Adult hippocampal neurogenesis is abundant in neurologically healthy subjects and drops sharply in patients with Alzheimer’s disease
Neuroscientists have found evidence that new brain cells are continually being formed in the brain region known as the hippocampus, but that Alzheimer’s disease disrupts this process. This finding could open up new ways to fight memory loss induced by the disease.
The hippocampus, situated squarely in the middle of your grey matter, is mainly associated with memory. Amazingly, it can grow new brain cells in a process called adult hippocampal neurogenesis (AHN).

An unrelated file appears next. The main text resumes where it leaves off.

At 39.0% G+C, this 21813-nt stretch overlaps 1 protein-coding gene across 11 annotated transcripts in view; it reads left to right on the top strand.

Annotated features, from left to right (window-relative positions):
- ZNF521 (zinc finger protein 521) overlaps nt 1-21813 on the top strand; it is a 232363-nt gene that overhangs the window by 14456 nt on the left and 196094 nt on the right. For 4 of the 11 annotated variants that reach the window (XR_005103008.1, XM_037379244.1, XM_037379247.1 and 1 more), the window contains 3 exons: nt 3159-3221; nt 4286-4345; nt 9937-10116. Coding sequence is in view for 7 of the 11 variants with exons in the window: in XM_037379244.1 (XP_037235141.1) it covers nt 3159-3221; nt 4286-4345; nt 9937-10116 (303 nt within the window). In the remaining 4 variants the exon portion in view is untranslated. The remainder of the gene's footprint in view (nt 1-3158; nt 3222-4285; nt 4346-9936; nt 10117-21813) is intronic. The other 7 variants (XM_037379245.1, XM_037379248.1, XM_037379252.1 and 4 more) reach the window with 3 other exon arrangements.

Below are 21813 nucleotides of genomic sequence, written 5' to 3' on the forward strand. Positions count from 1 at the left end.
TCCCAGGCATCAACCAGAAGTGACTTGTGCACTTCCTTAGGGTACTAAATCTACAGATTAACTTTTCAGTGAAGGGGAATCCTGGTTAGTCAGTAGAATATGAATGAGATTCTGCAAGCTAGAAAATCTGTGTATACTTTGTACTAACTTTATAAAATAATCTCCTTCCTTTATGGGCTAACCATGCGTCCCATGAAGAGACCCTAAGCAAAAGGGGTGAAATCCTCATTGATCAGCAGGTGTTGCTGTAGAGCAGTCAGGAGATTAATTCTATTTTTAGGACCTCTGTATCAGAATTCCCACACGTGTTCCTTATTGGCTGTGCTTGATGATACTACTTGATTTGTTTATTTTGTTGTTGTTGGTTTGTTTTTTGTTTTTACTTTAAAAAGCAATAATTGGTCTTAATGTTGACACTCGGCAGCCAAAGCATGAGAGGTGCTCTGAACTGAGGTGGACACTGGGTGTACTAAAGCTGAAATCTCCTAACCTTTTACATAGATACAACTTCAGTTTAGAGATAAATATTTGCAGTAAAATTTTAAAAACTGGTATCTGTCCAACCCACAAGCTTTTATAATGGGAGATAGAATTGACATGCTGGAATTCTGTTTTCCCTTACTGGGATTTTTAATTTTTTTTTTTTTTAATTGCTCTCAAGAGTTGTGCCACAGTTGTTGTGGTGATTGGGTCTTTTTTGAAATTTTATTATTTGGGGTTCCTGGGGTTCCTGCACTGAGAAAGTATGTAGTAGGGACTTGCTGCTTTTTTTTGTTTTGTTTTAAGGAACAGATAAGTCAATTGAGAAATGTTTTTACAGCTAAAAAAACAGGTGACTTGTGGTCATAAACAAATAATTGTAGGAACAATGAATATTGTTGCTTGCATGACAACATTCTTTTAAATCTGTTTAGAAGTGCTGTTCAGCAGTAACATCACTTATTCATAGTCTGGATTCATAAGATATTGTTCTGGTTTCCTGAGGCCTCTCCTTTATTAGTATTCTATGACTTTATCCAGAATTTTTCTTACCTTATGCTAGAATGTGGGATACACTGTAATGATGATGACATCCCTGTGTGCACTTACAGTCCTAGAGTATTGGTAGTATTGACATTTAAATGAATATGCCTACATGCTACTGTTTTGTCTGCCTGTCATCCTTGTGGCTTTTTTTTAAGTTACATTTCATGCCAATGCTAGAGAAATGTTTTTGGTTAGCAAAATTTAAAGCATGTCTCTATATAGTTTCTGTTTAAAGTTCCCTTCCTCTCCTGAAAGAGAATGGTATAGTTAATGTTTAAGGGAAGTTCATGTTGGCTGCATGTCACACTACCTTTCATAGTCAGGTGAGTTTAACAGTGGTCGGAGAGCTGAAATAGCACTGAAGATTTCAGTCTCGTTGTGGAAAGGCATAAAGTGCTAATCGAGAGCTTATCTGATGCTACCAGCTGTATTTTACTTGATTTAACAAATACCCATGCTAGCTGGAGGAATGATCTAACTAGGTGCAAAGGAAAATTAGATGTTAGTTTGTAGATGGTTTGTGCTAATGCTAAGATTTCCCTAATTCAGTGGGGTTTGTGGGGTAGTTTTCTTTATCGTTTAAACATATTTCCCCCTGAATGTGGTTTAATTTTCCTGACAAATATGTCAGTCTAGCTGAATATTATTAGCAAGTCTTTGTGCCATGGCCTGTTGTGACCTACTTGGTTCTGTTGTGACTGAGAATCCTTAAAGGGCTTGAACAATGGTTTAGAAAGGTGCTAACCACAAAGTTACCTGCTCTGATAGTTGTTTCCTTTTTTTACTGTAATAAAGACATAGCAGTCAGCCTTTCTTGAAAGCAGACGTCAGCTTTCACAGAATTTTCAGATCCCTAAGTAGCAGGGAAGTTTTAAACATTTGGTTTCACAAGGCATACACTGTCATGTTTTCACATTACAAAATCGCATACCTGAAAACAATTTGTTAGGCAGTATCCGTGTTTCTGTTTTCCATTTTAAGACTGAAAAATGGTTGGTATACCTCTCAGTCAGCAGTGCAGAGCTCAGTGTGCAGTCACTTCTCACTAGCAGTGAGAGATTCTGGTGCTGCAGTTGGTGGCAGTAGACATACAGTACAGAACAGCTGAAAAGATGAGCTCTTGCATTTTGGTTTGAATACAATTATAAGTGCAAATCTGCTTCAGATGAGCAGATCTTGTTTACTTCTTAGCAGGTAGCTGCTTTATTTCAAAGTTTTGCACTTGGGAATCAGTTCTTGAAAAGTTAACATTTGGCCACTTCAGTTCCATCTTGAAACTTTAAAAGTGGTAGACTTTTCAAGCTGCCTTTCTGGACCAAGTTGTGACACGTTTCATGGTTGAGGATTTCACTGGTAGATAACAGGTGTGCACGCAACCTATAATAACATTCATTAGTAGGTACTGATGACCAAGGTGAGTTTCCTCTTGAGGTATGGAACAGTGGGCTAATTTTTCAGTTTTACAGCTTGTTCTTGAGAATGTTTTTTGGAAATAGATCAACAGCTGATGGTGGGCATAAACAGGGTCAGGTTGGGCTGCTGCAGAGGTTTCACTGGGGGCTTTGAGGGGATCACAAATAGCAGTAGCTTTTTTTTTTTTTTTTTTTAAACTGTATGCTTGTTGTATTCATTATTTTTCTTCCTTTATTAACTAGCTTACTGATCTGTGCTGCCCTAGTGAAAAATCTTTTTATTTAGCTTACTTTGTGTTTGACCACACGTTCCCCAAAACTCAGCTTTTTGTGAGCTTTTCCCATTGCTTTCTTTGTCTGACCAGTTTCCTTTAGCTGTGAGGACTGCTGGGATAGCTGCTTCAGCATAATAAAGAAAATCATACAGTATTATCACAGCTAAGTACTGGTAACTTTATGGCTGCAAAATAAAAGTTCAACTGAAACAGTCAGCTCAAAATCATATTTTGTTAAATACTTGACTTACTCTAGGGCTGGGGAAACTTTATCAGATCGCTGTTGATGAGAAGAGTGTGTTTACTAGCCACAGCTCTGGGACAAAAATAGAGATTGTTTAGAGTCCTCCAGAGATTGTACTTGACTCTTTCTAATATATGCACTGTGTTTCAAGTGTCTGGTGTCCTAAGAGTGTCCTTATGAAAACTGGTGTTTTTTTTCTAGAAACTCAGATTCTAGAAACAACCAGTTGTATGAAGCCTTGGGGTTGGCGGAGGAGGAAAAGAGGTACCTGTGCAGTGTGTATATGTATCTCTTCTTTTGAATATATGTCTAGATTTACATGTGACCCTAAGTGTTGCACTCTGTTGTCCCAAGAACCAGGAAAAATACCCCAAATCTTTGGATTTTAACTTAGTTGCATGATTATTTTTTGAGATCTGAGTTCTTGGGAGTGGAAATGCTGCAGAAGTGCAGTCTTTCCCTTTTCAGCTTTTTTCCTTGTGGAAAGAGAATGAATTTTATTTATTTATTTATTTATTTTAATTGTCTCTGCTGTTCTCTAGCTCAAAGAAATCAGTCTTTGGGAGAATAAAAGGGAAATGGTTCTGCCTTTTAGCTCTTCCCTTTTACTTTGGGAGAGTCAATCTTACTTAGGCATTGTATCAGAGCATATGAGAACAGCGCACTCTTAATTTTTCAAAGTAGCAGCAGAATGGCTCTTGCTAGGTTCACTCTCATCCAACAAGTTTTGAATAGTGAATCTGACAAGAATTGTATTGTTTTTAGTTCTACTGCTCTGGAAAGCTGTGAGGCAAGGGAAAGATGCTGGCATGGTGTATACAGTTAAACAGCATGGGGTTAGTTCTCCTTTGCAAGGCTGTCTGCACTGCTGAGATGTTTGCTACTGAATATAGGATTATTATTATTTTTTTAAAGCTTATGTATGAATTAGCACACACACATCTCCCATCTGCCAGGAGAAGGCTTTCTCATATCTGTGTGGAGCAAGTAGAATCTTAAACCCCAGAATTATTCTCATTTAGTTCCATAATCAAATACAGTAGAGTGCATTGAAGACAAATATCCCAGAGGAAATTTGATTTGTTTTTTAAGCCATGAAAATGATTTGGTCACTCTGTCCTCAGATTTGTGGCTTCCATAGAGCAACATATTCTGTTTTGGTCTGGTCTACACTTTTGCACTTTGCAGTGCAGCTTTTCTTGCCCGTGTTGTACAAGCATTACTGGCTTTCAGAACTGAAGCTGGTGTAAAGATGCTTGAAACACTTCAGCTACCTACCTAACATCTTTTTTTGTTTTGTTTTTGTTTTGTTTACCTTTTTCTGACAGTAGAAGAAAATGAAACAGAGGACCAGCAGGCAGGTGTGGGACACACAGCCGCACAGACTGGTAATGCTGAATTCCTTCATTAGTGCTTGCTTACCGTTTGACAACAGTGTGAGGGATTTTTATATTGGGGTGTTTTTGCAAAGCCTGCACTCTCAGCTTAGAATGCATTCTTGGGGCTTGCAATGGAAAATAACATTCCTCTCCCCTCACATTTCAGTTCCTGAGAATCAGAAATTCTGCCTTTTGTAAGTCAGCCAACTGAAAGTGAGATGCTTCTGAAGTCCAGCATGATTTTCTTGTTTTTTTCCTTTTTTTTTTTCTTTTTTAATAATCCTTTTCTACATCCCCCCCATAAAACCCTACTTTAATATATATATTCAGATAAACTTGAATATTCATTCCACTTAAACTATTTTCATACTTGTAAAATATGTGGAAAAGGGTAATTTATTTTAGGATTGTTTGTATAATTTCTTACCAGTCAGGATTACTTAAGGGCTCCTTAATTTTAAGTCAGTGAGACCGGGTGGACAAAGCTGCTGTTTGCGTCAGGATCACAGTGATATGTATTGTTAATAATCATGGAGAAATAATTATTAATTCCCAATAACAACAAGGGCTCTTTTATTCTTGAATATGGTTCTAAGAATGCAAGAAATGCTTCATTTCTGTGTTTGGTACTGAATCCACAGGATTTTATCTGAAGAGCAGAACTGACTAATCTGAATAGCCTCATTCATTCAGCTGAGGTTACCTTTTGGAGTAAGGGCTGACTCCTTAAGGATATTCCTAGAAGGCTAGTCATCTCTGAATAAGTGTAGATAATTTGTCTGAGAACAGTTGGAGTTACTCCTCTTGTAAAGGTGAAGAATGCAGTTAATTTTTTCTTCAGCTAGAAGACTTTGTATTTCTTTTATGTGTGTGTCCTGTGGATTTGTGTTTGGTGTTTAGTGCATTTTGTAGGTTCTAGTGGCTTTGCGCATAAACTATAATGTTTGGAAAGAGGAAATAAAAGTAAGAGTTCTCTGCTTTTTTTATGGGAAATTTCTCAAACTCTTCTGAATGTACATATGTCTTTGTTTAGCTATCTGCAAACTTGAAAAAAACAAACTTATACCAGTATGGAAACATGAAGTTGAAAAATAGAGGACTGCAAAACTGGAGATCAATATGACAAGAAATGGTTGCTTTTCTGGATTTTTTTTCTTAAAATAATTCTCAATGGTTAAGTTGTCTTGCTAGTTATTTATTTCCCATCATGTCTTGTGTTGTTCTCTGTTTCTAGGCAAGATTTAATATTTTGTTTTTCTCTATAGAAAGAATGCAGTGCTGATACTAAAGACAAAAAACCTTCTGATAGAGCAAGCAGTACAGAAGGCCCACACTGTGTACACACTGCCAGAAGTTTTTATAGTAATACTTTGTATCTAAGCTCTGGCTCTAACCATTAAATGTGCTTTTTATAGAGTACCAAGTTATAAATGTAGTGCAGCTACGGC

Recently, researchers at the Spanish National Research Council used improved methods for visualizing immature neurons to show that the hippocampal neurons of healthy human brains are in varying stages of maturation, but that maturation of these cells declined with advancing Alzheimer’s.
Since the inhibition of AHN by Alzheimer’s may be connected with memory retention loss, further research could uncover ways to combat Alzheimer’s inhibition of AHN and thereby curb its destructive effects on memory retention.
- Nature Medicine 25, 554–560 (2019). doi: 10.1038/s41591-019-0375-9